Fat has three primary roles in cake mixing. It helps trap air from the mixing action into batter to aid in leavening, it creates a soft, light, tender texture by coating all the starch and protein of the flour and helps maintain the smooth emulsions required for smooth-textured cakes. It should also be realized that fat supplies flavor if butter is used.
The selection of fats for cake mixing includes liquid vegetable oil, butter, emulsified solid shortening, and liquid shortening. The choice of fat will require a change in the formulation, procedure, mixing time, and tools for the mixer. For example, liquid oil easily disperses, hard fat does not, and liquid shortening, which also disperses easily, has added emulsifiers and stabilizers. Less mixing is needed to create an emulsion with cakes using emulsified shortenings. The mixing time and mixing speed should be monitored closely, especially when emulsified shortening is used.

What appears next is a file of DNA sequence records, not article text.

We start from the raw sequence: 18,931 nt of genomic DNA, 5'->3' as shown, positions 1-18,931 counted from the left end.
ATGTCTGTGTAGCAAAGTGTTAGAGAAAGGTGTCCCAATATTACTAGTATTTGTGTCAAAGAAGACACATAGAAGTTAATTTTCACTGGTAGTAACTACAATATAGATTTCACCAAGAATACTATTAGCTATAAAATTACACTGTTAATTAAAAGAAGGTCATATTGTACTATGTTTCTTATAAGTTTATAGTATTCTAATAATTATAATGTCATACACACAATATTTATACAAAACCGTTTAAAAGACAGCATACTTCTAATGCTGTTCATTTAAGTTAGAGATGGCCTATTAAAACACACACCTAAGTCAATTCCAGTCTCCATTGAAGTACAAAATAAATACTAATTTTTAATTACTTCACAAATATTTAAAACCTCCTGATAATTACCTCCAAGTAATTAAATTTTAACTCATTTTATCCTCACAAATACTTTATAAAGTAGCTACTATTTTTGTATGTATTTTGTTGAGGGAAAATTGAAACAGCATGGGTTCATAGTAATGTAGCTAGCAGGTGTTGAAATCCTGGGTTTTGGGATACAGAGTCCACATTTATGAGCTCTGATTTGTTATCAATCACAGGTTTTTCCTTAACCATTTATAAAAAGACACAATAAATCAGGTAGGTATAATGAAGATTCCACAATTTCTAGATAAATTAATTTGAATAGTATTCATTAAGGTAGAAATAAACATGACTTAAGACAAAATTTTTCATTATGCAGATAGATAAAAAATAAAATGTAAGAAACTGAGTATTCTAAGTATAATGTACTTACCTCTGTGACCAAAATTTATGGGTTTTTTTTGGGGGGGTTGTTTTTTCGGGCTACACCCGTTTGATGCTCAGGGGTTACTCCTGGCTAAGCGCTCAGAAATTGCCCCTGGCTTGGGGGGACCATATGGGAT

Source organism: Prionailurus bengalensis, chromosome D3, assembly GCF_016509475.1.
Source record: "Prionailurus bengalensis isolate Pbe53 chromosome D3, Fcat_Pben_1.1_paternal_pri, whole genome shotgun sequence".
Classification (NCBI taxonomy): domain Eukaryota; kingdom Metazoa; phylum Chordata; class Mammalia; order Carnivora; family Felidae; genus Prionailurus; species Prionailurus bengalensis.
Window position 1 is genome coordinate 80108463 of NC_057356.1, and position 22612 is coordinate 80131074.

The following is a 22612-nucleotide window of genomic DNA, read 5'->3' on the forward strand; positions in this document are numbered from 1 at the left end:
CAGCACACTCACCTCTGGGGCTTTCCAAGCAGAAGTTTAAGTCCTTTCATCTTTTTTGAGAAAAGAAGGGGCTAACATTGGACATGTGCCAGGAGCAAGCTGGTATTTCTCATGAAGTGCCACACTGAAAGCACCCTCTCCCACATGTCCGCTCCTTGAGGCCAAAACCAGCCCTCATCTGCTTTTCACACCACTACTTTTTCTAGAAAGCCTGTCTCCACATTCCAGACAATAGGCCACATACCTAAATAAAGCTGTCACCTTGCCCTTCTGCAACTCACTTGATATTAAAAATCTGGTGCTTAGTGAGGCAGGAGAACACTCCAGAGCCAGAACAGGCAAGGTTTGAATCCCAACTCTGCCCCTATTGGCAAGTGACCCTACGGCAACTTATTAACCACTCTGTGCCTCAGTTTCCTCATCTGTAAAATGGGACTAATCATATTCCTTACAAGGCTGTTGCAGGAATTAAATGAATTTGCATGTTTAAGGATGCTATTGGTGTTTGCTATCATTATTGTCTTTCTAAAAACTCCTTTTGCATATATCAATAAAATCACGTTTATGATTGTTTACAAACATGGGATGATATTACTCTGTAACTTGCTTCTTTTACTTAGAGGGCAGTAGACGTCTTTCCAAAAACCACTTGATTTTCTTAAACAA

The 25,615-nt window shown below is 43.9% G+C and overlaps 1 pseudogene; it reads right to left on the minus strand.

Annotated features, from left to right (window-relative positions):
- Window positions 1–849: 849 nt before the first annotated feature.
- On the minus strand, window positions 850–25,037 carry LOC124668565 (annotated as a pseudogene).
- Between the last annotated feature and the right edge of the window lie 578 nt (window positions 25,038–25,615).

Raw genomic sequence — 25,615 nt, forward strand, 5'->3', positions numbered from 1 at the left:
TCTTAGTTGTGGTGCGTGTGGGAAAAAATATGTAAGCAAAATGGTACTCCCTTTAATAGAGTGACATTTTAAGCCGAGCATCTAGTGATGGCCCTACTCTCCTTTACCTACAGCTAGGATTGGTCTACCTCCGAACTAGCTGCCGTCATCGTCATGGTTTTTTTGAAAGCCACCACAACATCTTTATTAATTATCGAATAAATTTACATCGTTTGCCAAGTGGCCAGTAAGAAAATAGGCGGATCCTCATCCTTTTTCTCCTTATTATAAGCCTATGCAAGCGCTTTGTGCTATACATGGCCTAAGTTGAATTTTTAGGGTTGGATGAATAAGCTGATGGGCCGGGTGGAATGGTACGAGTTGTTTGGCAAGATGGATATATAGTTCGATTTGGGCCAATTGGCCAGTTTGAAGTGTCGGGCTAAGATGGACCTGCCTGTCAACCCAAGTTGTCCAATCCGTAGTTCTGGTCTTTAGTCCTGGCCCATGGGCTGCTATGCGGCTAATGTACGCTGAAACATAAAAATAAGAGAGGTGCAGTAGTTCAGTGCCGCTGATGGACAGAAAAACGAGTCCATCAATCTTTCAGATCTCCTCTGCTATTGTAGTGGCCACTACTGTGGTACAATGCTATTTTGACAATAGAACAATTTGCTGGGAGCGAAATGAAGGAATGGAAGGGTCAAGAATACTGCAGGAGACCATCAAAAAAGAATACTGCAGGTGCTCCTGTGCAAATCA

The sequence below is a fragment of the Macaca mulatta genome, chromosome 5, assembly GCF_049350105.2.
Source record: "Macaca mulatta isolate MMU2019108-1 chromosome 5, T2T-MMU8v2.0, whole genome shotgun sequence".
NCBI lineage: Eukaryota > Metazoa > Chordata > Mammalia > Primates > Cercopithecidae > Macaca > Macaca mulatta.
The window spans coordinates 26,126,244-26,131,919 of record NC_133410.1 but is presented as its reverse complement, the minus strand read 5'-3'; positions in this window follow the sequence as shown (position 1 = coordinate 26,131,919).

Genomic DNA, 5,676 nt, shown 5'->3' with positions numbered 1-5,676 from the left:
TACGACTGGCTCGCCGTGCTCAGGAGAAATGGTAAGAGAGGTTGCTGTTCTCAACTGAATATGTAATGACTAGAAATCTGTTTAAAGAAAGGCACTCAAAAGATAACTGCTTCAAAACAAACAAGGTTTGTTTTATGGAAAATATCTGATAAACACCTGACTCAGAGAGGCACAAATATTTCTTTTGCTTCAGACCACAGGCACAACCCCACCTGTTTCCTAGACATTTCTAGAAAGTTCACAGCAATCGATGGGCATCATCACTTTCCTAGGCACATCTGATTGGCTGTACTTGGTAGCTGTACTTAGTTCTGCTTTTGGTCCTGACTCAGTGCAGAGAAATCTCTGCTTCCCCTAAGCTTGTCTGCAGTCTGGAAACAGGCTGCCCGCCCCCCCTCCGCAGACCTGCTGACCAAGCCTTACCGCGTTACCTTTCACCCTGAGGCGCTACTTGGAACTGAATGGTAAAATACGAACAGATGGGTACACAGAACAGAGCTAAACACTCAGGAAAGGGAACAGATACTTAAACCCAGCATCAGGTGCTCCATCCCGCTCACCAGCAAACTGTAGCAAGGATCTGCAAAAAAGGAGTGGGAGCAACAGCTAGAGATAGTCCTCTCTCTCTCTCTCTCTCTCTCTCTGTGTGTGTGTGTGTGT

Sugar can be classified as a tenderizing agent. The presence of sugar in cake batters has an effect on taste, texture, physical properties, and keeping qualities because it helps to retain moisture. Superfine sugar is preferable when a granulated sugar is needed, but powdered sugar can sometimes be used, especially in some sponge cakes. Inverted sugar is also used in a few formulas. It helps to keep the crumb soft and tender, especially in chocolate and coffee-flavored cake.
In cake mixing and baking, the combination of water content, protein, fat, and lecithin in eggs provides unique functions. Eggs are used to hydrate, tenderize, leaven, emulsify, color, and flavor cake batter. Eggs should always be of high quality.